Why do non-R&D companies tell us so little about technology spending?

Home Depot’s revenue has doubled since 2008, but retail space has not increased. how? By investing in technology. Investors, however, know almost nothing about Home Depot’s tech spending, as the project may have been swallowed by the SG&A black hole. Will the SEC consider requiring U.S. companies to disclose “technology policy and spending footnotes”?

I am teaching my business fundamental analysis course. Today, we discuss the important issue of rough corporate disclosure of capital expenditures. In my previous column, I complained about poor disclosures related to maintenance and growth capex and R&D. I would like to add a more important question to this list: information on technology spending by non-R&D-intensive companies.

As a case study, consider Home Depot. The company has barely added brick-and-mortar stores since the real estate recession hit in 2008. Home Depot had 235 million square feet of retail space in February 2008. They ended February 2022 with 240.5 million square feet of retail space. However, they managed to double their revenue from around $77 billion in 2008 to $151 billion by 2021.

How can a retail company double revenue without adding any significant store space? The Home Depot achieved this feat by using information technology to (1) optimize the supply chain; (2) enable a hybrid business model where customers can place orders from their mobile phones and pick them up in stores; (3) by refining them across its more than 2,300 Which of the specific 40,000+ products actually carried in the store. However, as an investor, how much do I really know about the investment amount to build such a technology? hardly.

In Home Depot’s 2021 85-page 10-K, the word “technology” appears about 33 times. Most discussions related to technology are high-level vague statements of the following types:

“We continue to focus on enhanced sales IT tools to help us: (1) build a connected shopping experience tailored to customer shopping intent and location; (2) deliver the best value in the market; (3) Optimize our product portfolio.”

“Our sales team, while working with our inventory and supply chain teams and our supplier partners, is leveraging technology to adjust our assortment, introduce alternatives when needed, and build depth in high-demand products. “

It’s better than nothing but little insight. If Home Depot were to double sales by doubling the number of stores, they would leave some footprint of capital spending decisions on the balance sheet under property, plant and equipment (PPE). Presumably there will be more questions about their real estate optimization strategy. So why is the investment and analyst community silent on the “hidden capex” of technology? Why is the SEC or the investor community so low on a hidden capex requirement that allows Home Depot to double its revenue without adding a lot of real estate?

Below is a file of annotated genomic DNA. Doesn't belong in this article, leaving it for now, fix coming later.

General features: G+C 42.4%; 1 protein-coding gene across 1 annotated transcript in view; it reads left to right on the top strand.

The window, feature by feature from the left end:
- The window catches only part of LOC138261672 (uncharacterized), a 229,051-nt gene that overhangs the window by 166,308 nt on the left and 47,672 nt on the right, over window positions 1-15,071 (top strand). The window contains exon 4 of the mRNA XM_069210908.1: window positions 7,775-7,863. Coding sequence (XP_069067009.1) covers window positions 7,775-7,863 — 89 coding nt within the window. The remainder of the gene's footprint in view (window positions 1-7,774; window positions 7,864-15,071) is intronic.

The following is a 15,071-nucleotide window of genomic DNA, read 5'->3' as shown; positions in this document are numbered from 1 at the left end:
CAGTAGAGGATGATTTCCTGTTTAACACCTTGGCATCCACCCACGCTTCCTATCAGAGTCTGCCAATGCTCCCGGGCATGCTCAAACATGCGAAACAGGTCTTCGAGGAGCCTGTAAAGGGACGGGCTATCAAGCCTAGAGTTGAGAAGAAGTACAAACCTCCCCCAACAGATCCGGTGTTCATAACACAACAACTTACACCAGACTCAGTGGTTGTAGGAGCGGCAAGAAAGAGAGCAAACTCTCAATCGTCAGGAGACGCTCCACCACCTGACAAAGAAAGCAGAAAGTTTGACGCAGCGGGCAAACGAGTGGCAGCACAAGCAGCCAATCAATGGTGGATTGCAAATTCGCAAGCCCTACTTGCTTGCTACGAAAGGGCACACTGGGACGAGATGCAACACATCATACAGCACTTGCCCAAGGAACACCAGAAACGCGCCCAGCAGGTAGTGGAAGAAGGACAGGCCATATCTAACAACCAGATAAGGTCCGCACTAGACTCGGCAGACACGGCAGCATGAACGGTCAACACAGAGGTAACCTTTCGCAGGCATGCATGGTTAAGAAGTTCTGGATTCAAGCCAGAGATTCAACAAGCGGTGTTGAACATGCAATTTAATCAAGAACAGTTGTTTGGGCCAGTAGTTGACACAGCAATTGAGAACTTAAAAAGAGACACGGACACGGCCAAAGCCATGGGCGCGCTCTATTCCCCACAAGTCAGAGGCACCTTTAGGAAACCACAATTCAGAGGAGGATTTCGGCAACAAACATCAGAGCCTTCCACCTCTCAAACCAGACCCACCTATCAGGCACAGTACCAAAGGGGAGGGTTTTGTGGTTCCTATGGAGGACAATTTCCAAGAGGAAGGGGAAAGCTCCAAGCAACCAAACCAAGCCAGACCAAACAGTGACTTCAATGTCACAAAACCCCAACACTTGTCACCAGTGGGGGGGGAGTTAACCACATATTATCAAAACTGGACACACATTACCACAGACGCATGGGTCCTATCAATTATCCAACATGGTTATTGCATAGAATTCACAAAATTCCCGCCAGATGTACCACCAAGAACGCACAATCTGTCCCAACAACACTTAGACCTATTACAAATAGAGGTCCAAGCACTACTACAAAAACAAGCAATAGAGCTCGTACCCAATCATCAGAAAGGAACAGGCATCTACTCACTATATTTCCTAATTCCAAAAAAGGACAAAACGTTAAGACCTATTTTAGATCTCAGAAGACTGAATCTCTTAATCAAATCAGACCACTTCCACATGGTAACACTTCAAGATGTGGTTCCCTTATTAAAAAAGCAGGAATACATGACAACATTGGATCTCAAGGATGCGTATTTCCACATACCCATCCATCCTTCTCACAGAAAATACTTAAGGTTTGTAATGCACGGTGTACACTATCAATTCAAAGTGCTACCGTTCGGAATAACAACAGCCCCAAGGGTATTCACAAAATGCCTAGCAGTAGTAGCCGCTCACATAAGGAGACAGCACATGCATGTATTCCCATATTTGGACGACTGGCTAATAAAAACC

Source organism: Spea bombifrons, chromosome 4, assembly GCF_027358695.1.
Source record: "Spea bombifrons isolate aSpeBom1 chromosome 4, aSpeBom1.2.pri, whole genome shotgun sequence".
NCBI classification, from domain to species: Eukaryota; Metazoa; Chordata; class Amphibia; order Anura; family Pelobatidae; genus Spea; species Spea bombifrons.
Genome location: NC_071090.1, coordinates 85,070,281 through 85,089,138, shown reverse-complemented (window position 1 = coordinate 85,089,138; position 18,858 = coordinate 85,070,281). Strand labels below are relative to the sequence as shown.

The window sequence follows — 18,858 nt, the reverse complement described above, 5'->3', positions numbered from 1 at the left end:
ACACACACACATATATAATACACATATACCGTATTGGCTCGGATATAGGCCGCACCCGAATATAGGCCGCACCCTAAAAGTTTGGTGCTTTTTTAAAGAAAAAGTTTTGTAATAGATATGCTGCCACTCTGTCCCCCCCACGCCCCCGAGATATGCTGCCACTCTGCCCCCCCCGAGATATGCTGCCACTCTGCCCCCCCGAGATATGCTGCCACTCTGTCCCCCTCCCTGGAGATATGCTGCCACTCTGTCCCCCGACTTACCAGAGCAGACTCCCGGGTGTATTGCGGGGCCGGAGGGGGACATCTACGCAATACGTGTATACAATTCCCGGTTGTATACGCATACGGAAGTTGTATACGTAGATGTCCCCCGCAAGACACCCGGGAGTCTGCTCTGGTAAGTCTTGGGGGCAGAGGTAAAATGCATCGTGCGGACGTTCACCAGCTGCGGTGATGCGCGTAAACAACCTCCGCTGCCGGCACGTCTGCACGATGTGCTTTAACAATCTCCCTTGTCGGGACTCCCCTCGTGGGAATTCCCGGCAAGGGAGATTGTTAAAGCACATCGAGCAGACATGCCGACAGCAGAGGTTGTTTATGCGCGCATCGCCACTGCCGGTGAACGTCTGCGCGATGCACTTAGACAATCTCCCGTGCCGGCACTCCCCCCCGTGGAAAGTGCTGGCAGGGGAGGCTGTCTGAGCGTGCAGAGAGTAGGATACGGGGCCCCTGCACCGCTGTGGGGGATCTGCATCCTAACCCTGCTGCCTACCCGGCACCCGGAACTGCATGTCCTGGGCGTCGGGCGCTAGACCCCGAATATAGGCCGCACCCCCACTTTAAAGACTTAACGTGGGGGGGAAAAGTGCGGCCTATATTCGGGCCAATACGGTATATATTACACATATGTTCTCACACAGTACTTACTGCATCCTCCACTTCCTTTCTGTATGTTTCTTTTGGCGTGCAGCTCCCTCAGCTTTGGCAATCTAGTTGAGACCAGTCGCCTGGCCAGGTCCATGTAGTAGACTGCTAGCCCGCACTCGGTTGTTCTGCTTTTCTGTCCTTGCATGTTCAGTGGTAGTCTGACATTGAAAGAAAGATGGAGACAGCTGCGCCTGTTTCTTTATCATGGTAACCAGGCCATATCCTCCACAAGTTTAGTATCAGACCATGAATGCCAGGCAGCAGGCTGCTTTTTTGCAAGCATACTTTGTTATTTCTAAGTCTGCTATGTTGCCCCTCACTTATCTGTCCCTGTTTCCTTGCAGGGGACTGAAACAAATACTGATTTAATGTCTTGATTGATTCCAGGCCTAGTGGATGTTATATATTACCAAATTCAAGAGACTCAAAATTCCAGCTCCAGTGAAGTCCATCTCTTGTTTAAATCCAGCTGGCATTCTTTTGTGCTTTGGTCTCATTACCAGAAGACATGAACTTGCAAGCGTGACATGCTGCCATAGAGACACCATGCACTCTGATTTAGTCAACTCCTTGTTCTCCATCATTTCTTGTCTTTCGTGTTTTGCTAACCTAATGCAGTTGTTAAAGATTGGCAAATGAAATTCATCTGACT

So, where is the technology spending? Presumably spend somewhere in SG&A (Sales, General and Administration). how much did you spend? What exactly is it? We have no clue. Companies are increasingly investing resources in technology to achieve a variety of valuable business outcomes, including (1) improving operational efficiency; (2) improving customer experience; (3) automating existing processes; (4) increasing employee productivity; (5) New product development; (6) Strengthen hybrid work; (7) Comply with compliance requirements; (8) Improve network security.

The SEC’s proposed new rules to enhance cybersecurity disclosures cover a small but important aspect of these eight functions. What about disclosures related to the other seven functions of technology spending?

So, what should be done? I propose that the SEC require companies to disclose a “Technology Policy and Spending Footnote” detailing the following:

· Company policies and procedures related to technology spending. This is broadly similar to the technical version of the PPE accounting policy footnote. The note will disclose the nature of information technology (IT) infrastructure spending, and whether the infrastructure is in-house or outsourced.

· Dollar spending on infrastructure during the year. Infrastructure will be clearly broken down into hardware and software spending by the business.

· Dollar expenditures for personnel upskilling and/or technology-related training.

· Estimated useful life (narrow rather than broad) of such dollar expenditures.

· What portion of the dollar expense is capitalized on the balance sheet rather than reflected in the expense under the item specified in the income statement?

· Process, if any, for assessing impairment of capitalised technology expenditure.

Of course, these suggested disclosure items are meant to be a start. I hope the investment community can come up with better data points that they want to see related to technology spending by mainstream US companies.

Without better disclosure of the kind of technology spending highlighted, investors and analysts cannot truly understand how modern businesses use their assets to generate revenue and profits.

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